Color aerial "leaf off" ortho imagery for Massachusetts from 2019.
In spring 2019, MassGIS partnered with the U.S. Geological Survey for statewide, 15 cm resolution, 16-bit, 4-band (RGB-IR) digital orthophotos. Funding was provided by MassDOT, the Executive Office of Energy and Environmental Affairs, the State 911 Department, the Executive Office of Technology Services and Security (EOTSS) and the Massachusetts office of the Natural Resources Conservation Service (NRCS).
The data were delivered in early 2020 as 10,218 individual 1,500 m x 1,500 m tiles in a GeoTIFF format. To allow for easier distribution of this free imagery, MassGIS compressed the GeoTIFFS into the JPEG 2000 format, which retains the IR band. The tile naming convention is based on the U.S. National Grid (USNG), taking the coordinates of the southwest corner of the tile. See the Index layer.
Project specifications are based on the American Society of Photogrammetry and Remote Sensing (ASPRS) standards. The data were developed based on a horizontal projection/datum of NAD 1983 2011 UTM zones 18N and 19N meters and a vertical projection/datum of NAVD 88 (GEOID 12B) meters.
This digital orthoimagery was created to provide easily accessible geospatial data which are readily available to enhance the capability of federal, state, and local emergency responders, as well as to plan for homeland security efforts. These data also support The National Map.
These images can serve a variety of purposes, from general planning to field reference for spatial analysis, to a tool for data development and revision of vector maps. The imagery can also serve as a reference layer or basemap for myriad applications inside geographic information system (GIS) software and web-based maps.
Aerial imagery was acquired by Quantum Spatial, Inc. using Vexcel UltraCam Eagle M1 and M3 digital mapping cameras. Imagery was collected between March 24 and April 25, 2019, before most deciduous trees were in bloom, and while no snow was on the ground and rivers were at or below normal levels. The imagery was supplemented with the simultaneous acquisition of airborne GPS/IMU data, which captured the ground coordinate for the nadir point of each photograph. The imagery was exposed at altitudes between 7,200 and 8,500 ft above mean terrain across 183 flight lines.
Ground Control and Positional Accuracy
In order to post process the imagery data to meet task order specifications and meet ASPRS horizontal accuracy guidelines, Quantum Spatial used 132 ground control/check points that were distributed throughout the project area and were surveyed using GPS techniques. The x and y positions of where the check points fell on the orthoimagery were collected. These values were then compared to the surveyed control point x and y values. Horizontal accuracy tested 0.1 meters RMSEx, RMSEy and RMSEr.
Utilizing all four bands [red (R), green (G), blue (B), and near infrared (IR)], Quantum Spatial performed digital orthorectification using bilinear interpolation algorithms. This step resulted in spatial and radiometric transformation of the digital images from line/sample space into NAD 1983 2011 UTM zones 18N (for the western part of the state) and 19N (for the eastern part of the state).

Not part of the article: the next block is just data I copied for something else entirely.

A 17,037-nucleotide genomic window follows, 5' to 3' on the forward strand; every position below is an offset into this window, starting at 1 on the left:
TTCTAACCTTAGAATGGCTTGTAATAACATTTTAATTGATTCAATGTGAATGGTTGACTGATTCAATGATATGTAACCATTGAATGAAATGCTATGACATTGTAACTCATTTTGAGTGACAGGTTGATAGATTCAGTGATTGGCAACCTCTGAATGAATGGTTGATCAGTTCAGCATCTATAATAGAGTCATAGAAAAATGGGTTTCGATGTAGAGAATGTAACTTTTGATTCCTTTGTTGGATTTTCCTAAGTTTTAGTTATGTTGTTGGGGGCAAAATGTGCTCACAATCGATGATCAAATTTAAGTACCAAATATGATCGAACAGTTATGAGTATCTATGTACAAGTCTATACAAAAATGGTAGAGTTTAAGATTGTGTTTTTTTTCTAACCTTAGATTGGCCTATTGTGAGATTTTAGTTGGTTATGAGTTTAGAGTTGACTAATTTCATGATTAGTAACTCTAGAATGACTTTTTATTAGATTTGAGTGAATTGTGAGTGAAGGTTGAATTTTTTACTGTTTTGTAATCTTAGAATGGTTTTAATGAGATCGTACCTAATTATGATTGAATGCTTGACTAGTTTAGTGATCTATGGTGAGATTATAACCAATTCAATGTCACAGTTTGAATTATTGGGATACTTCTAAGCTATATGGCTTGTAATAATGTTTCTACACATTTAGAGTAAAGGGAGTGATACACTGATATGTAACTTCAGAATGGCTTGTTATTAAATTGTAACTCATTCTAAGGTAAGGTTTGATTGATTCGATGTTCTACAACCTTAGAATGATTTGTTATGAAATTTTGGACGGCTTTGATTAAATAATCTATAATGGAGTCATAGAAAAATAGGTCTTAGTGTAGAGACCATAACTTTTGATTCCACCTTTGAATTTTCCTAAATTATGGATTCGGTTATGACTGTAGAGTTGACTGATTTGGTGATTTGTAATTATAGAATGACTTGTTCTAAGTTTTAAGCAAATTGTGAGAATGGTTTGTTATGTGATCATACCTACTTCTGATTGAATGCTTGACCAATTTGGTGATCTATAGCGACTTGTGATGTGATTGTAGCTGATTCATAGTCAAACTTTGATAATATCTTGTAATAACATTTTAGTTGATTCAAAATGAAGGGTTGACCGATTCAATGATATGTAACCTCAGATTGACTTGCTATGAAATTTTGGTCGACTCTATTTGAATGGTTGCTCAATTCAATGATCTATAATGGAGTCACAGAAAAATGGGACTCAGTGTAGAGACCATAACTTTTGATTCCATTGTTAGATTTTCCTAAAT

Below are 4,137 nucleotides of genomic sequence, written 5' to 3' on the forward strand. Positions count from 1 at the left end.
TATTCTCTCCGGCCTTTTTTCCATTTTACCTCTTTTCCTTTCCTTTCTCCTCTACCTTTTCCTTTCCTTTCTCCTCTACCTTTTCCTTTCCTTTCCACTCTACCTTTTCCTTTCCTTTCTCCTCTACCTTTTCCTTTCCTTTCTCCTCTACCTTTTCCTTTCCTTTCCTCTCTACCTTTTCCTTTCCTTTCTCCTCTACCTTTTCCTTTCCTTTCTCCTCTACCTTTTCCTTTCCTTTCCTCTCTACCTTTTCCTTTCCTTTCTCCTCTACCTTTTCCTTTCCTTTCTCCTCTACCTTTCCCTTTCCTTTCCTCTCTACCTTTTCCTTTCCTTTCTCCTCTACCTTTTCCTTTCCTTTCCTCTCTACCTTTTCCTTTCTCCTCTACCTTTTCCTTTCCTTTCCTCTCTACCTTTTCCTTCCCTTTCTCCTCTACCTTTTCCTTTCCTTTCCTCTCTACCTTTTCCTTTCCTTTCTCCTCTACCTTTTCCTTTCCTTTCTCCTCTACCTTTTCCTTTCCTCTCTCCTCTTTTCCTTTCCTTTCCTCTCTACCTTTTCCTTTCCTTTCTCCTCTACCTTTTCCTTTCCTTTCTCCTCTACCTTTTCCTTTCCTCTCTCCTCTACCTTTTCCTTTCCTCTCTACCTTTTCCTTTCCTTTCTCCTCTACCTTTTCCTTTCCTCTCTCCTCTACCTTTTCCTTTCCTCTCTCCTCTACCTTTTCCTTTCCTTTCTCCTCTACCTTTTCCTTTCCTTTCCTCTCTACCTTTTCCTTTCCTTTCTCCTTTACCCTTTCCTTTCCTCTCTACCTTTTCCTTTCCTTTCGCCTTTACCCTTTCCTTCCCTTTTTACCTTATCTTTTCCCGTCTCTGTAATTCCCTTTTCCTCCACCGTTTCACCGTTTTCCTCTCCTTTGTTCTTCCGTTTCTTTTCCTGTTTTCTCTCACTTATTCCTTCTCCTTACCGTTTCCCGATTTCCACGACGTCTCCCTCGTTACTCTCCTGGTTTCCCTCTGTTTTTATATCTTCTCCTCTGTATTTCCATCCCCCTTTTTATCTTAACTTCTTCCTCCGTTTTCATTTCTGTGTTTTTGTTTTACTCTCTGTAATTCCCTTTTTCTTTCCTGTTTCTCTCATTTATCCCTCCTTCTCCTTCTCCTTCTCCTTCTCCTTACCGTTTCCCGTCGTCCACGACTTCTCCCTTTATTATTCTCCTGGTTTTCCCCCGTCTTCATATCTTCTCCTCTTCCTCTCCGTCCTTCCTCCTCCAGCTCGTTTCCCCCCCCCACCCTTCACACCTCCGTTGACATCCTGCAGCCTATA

Radiometric correction software and techniques created orthophoto files that minimize the appearance of image seams without loss of feature signature. Orthophotos were checked for geometric accuracy and image quality, and were tonally balanced to produce a uniform contrast and tone across the entire project. The individual overlapping orthophoto frames were mosaicked together.
JPEG 2000 Compression
MassGIS converted each GeoTIFF to an 8-bit JPEG 2000 (GMLJP2) format image using GeoExpress 10 software. These files maintain all four bands and were produced at a lossy compression ratio of 30:1, resulting in very minimal loss of image quality. Each image is approximately 13 MB, reduced from the 763 MB GeoTIFF, more suitable for distribution and download. MassGIS calculated statistics on the JPEG 2000 images in ArcGIS Desktop 10.7.1. All of the imagery is available for public use and distribution.
In addition to the information below, we have created a step-by-step, illustrated guide to help you connect to the webservice.
MassGIS created a tile service (cache), hosted at ArcGIS Online. This service type contains pre-rendered images to support fast visualization of large datasets. The cache uses the RGB bands and appears at scale levels 7 (1:4,622,324) to 20 (1:564). It is compatible not only with ArcGIS and web apps built with the ArcGIS APIs, but also third-party apps that use OGC protocols such as WMTS.[Source] The cache appears as a basemap choice in Oliver and all ArcGIS Online maps and apps, including the Massachusetts Interactive Property Map. ArcMap and ArcGIS Pro users can add data from ArcGIS Online and search for 'MassGIS 2019'. To add the service to QGIS, follow these instructions and for the URL enter:
https://tiles.arcgis.com/tiles/hGdibHYSPO59RG1h/arcgis/rest/services/USGS_Orthos_2019/MapServer/WMTS/1.0.0/WMTSCapabilities.xmlVisit the service's item details page for more information.
Use and Restrictions
No restrictions apply to these data. However, users should be aware that temporal changes may have occurred since this dataset was collected and that some parts of these data may no longer represent actual surface conditions. Users should not use these data for critical applications without a full awareness of their limitations. Acknowledgement of MassGIS would be appreciated for products derived from these data.
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